Saturday, 21 July 2012


          Sometimes it seems like there’s nothing new any more. Well musically at least. Sound familiar ? Whilst I get out to as many gigs as I can it’s sometimes difficult when you live in a place that’s a bit off the radar for most bands and the ones who do pitch up tend to be of the ‘previously a member of….’ variety and although that often ends up as a great night out hearing old favourites I yearn for something new, someone who plays stuff I’ve never heard of and who isn’t closer to my age (or older) than I’d care to admit.

          So when the opportunity arose this week to go and see a band who I hadn’t heard (and had barely heard of), for £8, in a small venue, I jumped at the chance. I know now that there’s been a bit of a buzz about them since the end of last year, but I’m obviously moving in the wrong circles and hadn’t caught it. I thought about calling them up on Spotify or YouTube to see if they would justify the money but then I had one of those ’moments’ – a moment that said ‘you always used to go and see bands on spec, see what happened and either be really blown away or write it off as a failed experiment – so why not take the same approach now?’. There’s a part of me that loves the internet and another part that hates the fact it makes random discovery in the ‘real’ world nearly impossible – There’s so much easy research to be done its quite possible to get bored with a band before they release a single official song. For the same reason I’m not keen on Spotify (other music streaming is also available…) because unlike the radio you sort of have to know what you want to hear first and then be guided by the ‘you may also like…’ selections – it starts to become self-limiting. The radio, whilst ever more predictable still throws up those things that you would otherwise have never found, the random, the arcane, the mistaken and so on. I’ve never liked following other people’s maps – sometimes getting lost means you find the most wonderful places that you just can’t see from the main road.

          Anyway, the band in question was Howler – a just-out-of-their-teens American band from Minnesota. The crowd numbered less than a hundred and were barely enough to make even the smallish venue look like it had anything on. But they were good ! The music was a mixture – a bit of JAMC, a bit of lo-fi surf guitar, some obvious Velvets influence, a touch of the Stooges, maybe even the ghost of Lux Interior in there somewhere - pure pop punk – you get the picture. But what really made them stand out was that they were no different from the audience and they made no attempt to be – well, apart from us three slightly older ones at the back that is….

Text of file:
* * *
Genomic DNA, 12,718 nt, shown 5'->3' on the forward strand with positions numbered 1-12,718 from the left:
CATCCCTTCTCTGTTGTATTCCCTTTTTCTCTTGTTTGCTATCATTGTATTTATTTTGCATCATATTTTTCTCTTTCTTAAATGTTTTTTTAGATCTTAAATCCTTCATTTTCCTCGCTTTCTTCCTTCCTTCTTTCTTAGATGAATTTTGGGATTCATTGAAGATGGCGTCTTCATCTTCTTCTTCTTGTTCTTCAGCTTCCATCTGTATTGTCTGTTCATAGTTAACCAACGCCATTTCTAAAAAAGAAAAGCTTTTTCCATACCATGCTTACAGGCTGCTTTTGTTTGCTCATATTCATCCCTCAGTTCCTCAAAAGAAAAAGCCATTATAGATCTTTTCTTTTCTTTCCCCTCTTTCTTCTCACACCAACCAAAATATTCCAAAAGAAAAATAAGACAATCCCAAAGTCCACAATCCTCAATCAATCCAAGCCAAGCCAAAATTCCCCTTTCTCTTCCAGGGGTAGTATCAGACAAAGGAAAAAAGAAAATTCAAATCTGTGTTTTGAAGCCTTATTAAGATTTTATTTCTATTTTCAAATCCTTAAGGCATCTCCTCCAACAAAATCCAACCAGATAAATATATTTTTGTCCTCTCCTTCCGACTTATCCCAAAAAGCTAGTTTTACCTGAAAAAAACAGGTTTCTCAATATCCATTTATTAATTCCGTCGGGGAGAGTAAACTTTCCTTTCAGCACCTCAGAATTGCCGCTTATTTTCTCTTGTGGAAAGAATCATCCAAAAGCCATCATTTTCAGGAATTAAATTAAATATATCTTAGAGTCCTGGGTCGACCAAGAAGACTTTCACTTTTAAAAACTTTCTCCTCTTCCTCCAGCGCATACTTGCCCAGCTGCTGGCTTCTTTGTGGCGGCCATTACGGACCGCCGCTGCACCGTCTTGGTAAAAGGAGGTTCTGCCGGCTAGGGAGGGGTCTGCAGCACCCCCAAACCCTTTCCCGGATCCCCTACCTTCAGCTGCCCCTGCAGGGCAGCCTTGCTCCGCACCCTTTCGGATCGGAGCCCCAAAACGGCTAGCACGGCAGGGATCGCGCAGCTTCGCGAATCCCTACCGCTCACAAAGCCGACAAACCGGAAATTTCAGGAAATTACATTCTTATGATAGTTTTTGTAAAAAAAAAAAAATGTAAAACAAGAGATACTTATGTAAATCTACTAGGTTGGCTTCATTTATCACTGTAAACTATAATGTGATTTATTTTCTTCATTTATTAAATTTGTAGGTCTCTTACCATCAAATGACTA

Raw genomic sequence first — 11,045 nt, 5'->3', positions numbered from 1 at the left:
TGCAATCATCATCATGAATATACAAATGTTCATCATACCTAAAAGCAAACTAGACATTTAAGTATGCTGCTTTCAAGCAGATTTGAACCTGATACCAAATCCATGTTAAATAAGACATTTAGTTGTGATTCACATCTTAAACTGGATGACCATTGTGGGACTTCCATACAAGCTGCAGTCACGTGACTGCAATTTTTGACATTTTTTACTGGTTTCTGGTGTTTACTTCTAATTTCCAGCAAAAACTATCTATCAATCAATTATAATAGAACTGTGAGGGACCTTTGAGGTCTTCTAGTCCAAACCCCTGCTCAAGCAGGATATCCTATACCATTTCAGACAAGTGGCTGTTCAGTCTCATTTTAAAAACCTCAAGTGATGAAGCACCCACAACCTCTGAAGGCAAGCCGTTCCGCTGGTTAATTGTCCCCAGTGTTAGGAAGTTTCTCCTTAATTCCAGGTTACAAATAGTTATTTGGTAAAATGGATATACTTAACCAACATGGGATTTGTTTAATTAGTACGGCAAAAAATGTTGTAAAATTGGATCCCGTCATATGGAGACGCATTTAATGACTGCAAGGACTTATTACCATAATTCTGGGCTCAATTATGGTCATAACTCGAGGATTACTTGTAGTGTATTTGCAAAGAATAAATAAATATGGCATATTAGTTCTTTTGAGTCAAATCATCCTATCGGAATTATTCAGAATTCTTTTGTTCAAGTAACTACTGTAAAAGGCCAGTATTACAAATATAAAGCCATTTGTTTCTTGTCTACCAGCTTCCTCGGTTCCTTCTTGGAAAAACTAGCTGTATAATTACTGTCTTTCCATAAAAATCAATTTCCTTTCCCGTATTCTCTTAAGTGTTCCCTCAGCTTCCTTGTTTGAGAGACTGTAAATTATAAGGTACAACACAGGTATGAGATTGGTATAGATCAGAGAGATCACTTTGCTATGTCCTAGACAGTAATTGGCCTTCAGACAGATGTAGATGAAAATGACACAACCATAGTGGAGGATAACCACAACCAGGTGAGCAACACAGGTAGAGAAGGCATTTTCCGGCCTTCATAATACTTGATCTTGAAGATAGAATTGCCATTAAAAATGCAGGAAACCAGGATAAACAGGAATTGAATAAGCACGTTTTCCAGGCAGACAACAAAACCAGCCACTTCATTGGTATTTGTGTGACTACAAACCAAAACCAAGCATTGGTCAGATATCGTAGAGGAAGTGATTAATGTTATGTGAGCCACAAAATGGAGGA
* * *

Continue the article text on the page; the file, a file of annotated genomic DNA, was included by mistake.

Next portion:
They also had the advantage over most US pop/punk bands of their age in that it was immediately obvious that they realised punk didn’t start with Green Day.

          The fact that the room was half empty was turned to their advantage as they hammered out the first verse of Beach Sluts and then ground to a halt due to the ever popular technical fault – it’s a long while since I’ve seen a band just chat with / chat up the audience collectively and in some cases individually. Then when everything was ready to roll the drummer went AWOL so the singer Jordan Gatesmith commandeered the kit and they launched into a fuzzy surf instrumental type filler until the drummer wandered back onstage. The apparent shambolic start was rendered void by the subsequent tight and thoroughly buzzing set which consisted of exactly the songs on the first album ‘America Give Up’ and no more – it wasn’t churlishness, you just got the impression that they simply had no more songs.

          During the briefest of sets they had half the audience up on stage (much to the security’s disapproval), Ian Nygaard, the floppy fringed Young Edwyn Collins lookalike guitarist wandered off into the front rows still playing and the band did that most American of things of managing to swear healthily whilst still referring to everyone as ‘sir’ ! So a good night and a healthy smile across everyone’s face as they left. As far as bands go I hope that Howler get a good run – they deserve it for trekking from America to god forsaken places like this apart from anything else. They were the current equivalent of four blokes in a Transit making noise with attitude and for that, and for not aiming for TV reality show instant exsposure, is in itself worth celebrating.

          Check out the album America Give Up – whilst a bit cleaner and more poppy in sound than the live set it’s still one of my favourites of the year. Don’t be fooled by the polish they’ve been given, corporate rock whores they weren’t. But catch them live if you can – if the gig I saw is anything to go by then you won’t get the chance to see them for under a tenner again. Oh and if that wasn’t enough apparently the next album is going to sound like The Yardbirds and Aftermath period Stones mixed in with some Dion – what’s not to like ?

          And as a taster…. keeping it under 3 minutes....

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